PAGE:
Note that GitHub completely ignores your configured
user.name. It uses only the authentication you send them.
When you push with SSH (
ssh://email@example.com/path/to/repo.git), the authentication you send is your SSH key. The details of how this are stored are somewhat OS-dependent.
When you push with HTTPS (
https://github.com/path/to/repo.git), you will generally have to enter a user name and password. These make up the authentication you send. If you are not being prompted to enter a user name and password, you might want to check any cached or stored authentication credentials. The details are, as before, OS-dependent.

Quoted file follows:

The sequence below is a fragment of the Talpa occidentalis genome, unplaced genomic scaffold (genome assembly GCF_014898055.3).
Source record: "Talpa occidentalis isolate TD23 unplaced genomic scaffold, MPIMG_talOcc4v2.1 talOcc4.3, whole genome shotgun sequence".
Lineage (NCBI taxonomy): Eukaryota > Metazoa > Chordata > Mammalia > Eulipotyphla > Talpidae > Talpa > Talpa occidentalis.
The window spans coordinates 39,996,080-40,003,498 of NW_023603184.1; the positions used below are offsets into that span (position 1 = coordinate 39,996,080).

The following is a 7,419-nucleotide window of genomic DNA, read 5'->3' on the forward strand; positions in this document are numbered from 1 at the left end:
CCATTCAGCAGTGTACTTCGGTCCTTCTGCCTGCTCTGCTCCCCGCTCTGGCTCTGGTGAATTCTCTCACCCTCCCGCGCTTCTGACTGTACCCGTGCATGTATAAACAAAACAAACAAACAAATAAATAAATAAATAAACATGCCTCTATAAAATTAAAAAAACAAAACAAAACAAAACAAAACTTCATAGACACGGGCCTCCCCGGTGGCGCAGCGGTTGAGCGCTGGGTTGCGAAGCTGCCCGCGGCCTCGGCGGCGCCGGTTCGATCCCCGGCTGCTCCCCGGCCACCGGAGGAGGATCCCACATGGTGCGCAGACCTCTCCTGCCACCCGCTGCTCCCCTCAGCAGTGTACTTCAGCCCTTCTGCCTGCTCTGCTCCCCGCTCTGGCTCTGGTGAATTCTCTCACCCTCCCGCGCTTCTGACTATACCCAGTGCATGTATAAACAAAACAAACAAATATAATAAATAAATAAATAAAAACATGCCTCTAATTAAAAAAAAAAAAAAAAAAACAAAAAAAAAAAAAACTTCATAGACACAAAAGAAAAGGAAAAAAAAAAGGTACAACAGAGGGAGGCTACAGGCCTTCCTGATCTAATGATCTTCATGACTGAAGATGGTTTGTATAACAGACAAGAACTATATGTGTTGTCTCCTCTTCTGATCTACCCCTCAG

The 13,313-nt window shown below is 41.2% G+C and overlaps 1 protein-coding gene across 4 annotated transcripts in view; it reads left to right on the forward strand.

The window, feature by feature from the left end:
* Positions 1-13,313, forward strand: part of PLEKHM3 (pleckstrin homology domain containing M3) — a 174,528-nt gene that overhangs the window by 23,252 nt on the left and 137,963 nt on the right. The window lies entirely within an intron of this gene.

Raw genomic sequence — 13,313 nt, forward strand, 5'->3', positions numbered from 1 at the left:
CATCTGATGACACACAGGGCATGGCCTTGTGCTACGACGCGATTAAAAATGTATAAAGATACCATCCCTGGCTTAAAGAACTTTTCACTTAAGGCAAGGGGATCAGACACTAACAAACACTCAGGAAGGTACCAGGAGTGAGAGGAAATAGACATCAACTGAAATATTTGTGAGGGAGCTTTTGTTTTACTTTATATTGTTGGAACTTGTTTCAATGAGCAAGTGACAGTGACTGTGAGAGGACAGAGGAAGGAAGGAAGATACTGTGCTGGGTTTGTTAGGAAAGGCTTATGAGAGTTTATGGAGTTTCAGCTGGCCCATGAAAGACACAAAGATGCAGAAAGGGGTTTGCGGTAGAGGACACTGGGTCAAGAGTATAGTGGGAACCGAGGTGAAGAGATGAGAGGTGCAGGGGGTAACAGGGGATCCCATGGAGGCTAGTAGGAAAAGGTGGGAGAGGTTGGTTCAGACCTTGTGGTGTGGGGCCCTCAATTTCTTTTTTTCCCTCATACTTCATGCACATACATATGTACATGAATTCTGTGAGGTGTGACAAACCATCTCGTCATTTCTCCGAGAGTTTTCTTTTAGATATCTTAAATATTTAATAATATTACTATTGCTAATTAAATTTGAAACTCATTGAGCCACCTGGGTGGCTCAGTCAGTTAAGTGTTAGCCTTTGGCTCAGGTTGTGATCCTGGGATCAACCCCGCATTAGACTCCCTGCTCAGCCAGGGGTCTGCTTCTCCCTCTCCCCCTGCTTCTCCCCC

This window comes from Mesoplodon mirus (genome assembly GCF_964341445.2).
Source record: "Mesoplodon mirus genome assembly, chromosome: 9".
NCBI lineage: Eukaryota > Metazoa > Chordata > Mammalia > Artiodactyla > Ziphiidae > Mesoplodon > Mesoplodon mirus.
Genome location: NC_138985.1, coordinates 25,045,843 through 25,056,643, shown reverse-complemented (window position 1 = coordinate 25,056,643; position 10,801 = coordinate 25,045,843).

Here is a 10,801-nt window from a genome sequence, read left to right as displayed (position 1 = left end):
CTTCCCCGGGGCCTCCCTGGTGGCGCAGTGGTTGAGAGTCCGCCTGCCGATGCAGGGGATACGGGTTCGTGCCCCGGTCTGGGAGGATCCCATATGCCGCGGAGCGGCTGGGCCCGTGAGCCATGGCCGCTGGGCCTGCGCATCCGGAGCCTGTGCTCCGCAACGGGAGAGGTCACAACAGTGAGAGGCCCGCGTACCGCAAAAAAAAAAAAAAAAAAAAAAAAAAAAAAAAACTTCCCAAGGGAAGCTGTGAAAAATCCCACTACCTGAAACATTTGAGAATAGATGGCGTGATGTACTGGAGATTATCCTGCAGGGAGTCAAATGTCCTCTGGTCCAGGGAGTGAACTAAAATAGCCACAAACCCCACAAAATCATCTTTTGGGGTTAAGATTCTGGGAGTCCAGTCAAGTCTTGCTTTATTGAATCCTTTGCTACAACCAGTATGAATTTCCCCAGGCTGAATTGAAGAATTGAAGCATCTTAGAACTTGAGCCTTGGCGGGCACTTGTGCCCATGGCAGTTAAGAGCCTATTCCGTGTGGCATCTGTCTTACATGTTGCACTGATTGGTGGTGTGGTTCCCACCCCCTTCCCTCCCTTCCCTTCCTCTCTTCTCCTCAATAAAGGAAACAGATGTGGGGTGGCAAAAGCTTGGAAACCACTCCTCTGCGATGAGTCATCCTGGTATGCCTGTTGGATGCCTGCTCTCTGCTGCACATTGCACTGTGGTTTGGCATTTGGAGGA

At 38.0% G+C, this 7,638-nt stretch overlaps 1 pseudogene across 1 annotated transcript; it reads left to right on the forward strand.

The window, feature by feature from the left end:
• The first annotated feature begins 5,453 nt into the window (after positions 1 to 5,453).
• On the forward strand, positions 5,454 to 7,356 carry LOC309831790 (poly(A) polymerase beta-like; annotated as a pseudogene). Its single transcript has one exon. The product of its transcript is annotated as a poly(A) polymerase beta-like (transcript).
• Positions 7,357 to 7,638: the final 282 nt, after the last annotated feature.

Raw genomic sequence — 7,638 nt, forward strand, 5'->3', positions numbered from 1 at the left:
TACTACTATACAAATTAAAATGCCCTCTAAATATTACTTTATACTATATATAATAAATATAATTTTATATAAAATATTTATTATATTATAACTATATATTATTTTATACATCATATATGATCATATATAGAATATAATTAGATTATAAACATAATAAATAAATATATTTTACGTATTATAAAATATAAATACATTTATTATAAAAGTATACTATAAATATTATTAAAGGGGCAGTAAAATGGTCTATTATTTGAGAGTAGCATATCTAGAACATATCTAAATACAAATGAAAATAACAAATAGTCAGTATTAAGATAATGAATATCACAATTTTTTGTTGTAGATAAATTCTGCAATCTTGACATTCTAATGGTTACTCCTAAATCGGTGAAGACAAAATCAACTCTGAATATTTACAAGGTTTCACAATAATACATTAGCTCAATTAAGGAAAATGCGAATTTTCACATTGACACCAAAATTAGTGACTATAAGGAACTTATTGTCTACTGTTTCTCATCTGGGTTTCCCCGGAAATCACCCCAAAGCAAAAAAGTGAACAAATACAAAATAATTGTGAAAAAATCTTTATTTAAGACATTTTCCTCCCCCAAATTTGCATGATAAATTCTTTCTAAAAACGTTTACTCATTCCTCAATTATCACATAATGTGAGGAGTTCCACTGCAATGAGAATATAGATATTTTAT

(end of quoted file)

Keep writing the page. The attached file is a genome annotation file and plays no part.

Git does have a few built-in "credential helpers" for HTTPS. The default one simply asks for user name and password every time. The "cache" helper stores them in memory and times them out, and the "store" helper which is not secure stores them as plain-text files, meaning anyone with access to your files can find your password. See https://git-scm.com/book/en/v2/Git-Tools-Credential-Storage for details on these.
You can install additional helpers, and some come with some OSes, that do store authentications more permanently, but also store them reasonably securely, the same way SSH does.
Existing StackOverflow post git credential.helper=cache never forgets the password? has additional information on setting and clearing credential helpers (although the specific questions about why the cache timeout was not working, way back in Git 18.104.22.168, are not answered there).